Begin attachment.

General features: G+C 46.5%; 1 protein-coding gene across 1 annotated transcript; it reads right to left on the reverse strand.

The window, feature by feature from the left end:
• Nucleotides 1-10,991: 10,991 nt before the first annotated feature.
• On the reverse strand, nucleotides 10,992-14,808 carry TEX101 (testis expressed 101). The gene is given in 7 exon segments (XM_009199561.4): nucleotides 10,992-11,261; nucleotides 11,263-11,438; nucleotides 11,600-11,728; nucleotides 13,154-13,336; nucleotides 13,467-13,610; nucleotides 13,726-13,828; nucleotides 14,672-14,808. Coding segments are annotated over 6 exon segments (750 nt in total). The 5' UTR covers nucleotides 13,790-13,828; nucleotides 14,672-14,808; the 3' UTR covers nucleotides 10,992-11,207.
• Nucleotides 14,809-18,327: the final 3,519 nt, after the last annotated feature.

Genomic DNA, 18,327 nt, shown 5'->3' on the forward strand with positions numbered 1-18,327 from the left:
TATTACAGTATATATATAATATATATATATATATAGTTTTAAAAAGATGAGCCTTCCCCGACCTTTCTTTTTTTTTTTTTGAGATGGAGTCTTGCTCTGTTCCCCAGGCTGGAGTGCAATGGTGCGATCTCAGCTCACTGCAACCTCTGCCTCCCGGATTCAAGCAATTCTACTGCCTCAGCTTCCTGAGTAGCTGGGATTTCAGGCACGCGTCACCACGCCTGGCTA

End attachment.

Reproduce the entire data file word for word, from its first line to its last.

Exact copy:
General features: G+C 46.5%; 1 protein-coding gene across 1 annotated transcript; it reads right to left on the reverse strand.

The window, feature by feature from the left end:
• Nucleotides 1-10,991: 10,991 nt before the first annotated feature.
• On the reverse strand, nucleotides 10,992-14,808 carry TEX101 (testis expressed 101). The gene is given in 7 exon segments (XM_009199561.4): nucleotides 10,992-11,261; nucleotides 11,263-11,438; nucleotides 11,600-11,728; nucleotides 13,154-13,336; nucleotides 13,467-13,610; nucleotides 13,726-13,828; nucleotides 14,672-14,808. Coding segments are annotated over 6 exon segments (750 nt in total). The 5' UTR covers nucleotides 13,790-13,828; nucleotides 14,672-14,808; the 3' UTR covers nucleotides 10,992-11,207.
• Nucleotides 14,809-18,327: the final 3,519 nt, after the last annotated feature.

Genomic DNA, 18,327 nt, shown 5'->3' on the forward strand with positions numbered 1-18,327 from the left:
TATTACAGTATATATATAATATATATATATATATAGTTTTAAAAAGATGAGCCTTCCCCGACCTTTCTTTTTTTTTTTTTGAGATGGAGTCTTGCTCTGTTCCCCAGGCTGGAGTGCAATGGTGCGATCTCAGCTCACTGCAACCTCTGCCTCCCGGATTCAAGCAATTCTACTGCCTCAGCTTCCTGAGTAGCTGGGATTTCAGGCACGCGTCACCACGCCTGGCTA